- Wireless: Wireless broadband connects a home or business to the Internet using a radio link between the customer’s location and the service provider’s facility. Wireless broadband can be mobile or fixed. Wireless technologies using longer range directional equipment provide broadband service in remote or sparsely populated areas where DSL or cable modem service would be costly to provide. Speeds are generally comparable to DSL and cable modem. An external antenna is usually required.
- Satellite: Satellite broadband is another form of wireless broadband, also useful for serving remote or sparsely populated areas.
- Broadband over Powerlines (BPL): BPL is the delivery of broadband over the existing low and medium voltage electric power distribution network. BPL speeds are comparable to DSL and cable modem speeds.
Next, as a benchmark of comparison for the broadband prices and services offered in the US, I compared US offerings with those in other countries. If US broadband providers have market power, then prices of broadband services in the US should be higher and Internet transmission speeds should be slower than their counterparts in other countries.
The following table compares broadband penetration rates, prices, and speeds for many different countries. The countries in the table are listed in order of increasing broadband penetration rates:
At the bottom of the table, I present the minimum, maximum, mean (average), and median (middle) values for each of the statistics across the different countries. The mean value can be affected by extreme values (outliers), while the median value is robust to outliers. Given the large cross-country differences in the various statistics, I think a comparison of US values with the median, rather than the mean, is most appropriate. Comparing US values with the median value across other countries, the table shows that
- The broadband penetration rate in the US market falls just in the middle of penetration rates for other countries;
- The US population is the highest among all counties included in the analysis;
- The US spans more area than any other country except Canada;
- The US is much less densely populated than other countries;
- The US has a greater per-capita income than most other countries;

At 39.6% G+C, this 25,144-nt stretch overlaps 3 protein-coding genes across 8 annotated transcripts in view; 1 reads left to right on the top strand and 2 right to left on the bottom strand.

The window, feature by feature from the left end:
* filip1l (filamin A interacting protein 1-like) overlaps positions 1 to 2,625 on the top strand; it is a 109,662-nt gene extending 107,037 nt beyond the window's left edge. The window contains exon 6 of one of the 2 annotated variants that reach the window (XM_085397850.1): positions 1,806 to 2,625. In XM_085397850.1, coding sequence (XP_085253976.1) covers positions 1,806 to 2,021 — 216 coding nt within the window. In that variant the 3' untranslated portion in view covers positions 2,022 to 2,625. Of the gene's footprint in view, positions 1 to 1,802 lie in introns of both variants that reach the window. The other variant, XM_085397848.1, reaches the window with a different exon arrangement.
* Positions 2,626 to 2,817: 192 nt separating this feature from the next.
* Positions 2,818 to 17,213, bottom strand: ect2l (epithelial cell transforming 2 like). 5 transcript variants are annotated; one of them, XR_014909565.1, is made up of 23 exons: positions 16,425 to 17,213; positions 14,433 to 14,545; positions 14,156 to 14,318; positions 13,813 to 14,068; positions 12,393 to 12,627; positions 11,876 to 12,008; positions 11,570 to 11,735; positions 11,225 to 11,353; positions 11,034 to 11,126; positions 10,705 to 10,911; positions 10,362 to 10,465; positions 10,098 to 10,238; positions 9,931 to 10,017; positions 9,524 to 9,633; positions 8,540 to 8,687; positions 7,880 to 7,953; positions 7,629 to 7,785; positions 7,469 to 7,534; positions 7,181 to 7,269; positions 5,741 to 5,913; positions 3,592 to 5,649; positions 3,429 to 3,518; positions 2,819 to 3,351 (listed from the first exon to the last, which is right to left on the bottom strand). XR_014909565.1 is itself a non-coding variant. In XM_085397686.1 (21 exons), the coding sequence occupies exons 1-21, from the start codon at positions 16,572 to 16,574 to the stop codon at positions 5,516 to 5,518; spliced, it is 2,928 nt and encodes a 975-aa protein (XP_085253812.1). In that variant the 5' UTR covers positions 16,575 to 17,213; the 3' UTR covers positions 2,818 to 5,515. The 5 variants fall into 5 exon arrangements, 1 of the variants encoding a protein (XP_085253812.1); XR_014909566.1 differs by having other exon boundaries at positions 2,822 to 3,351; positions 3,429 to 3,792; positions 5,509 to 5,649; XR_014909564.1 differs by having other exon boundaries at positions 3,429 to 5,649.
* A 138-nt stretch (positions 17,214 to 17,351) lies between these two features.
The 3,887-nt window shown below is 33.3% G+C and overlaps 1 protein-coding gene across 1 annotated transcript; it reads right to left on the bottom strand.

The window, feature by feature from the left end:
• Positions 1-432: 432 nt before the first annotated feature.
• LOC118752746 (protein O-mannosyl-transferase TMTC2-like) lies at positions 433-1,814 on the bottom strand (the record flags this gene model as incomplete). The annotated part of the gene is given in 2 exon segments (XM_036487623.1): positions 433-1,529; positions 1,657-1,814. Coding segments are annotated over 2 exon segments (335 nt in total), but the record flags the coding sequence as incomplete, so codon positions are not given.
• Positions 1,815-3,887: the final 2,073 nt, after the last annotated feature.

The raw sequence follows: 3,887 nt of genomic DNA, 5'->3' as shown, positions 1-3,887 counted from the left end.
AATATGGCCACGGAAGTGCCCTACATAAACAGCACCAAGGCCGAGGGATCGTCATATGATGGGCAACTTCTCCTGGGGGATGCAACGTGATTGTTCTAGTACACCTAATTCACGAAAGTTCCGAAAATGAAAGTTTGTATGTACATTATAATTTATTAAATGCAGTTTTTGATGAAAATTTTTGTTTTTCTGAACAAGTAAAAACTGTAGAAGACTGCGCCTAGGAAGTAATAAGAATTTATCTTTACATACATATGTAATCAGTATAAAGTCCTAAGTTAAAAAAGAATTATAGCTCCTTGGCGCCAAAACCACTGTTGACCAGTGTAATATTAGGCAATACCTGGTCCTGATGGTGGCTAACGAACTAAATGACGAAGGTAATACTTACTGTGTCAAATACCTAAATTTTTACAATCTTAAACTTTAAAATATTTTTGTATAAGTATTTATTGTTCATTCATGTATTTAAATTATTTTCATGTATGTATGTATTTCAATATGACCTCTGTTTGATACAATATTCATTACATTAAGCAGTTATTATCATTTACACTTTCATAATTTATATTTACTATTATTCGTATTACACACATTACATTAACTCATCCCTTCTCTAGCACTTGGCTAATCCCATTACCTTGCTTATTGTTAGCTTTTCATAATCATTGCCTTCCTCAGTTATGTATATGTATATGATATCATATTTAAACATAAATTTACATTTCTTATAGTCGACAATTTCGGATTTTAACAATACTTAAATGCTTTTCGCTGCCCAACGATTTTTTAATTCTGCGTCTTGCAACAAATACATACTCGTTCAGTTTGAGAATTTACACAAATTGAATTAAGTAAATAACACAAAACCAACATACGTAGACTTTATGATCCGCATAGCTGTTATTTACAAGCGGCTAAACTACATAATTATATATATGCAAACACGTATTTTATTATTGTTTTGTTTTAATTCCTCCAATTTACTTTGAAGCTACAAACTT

- The median monthly subscription price for broadband services in the US falls just in the middle of those for other countries; and
- The median speed of broadband services offered in the US falls just in the middle of those for other countries.
It is more costly to provide communication services in places that (1) cover more area, (2) cover more users, and (3) are less densely populated, because you need to install not only more infrastructure, but also more infrastructure per person, especially that for the “last mile”, for which the provision of infrastructure is particularly expensive. So given that the US covers more area, holds more people, AND is less densely populated than most other countries, it is significant that (1) broadband penetration rates and speeds are as high as they are and at the same time (2) prices are as low as they are. This certainly does not prove that broadband service providers in the US do not have market power, but it is suggestive. And if they don’t have market power then broadband service providers are less likely to abuse this power by using deep packet inspection to discriminate against particular flows of traffic over the Internet.
Since I had the data in hand, I couldn’t resist seeing how the various statistics in the table above correlate with one another. In other words, I asked myself, of the various statistics in the table above, which are determinants of broadband penetration rates? To find the answer, I performed a log linear regression of the population ([C]), population density ([E]), per-capita income ([F]), median monthly subscription price ([G]), and median broadband speed ([H]) on broadband penetration rates ([B]). The analysis indicated that 77% of the variation in broadband penetration rates across the countries in the study can be explained by these five statistics. Of the five variables, three (per-capita income, median monthly subscription price, and median broadband speed) were statistically significant determinants of broadband penetration rates. More specifically, a 10% increase in per-capita income leads to a 8.7% increase in broadband penetration, a 10% increase in monthly subscription prices leads to a 2.9% decrease in broadband penetration, and a 10% increase in broadband speed leads to a 1.5% increase in broadband penetration. This analysis is wholly consistent with the analysis of the Network Neutrality Game I discussed in Part 1, in which I assumed that Internet users care about the price and speed of Internet services.
Using DPI to Manage Internet Traffic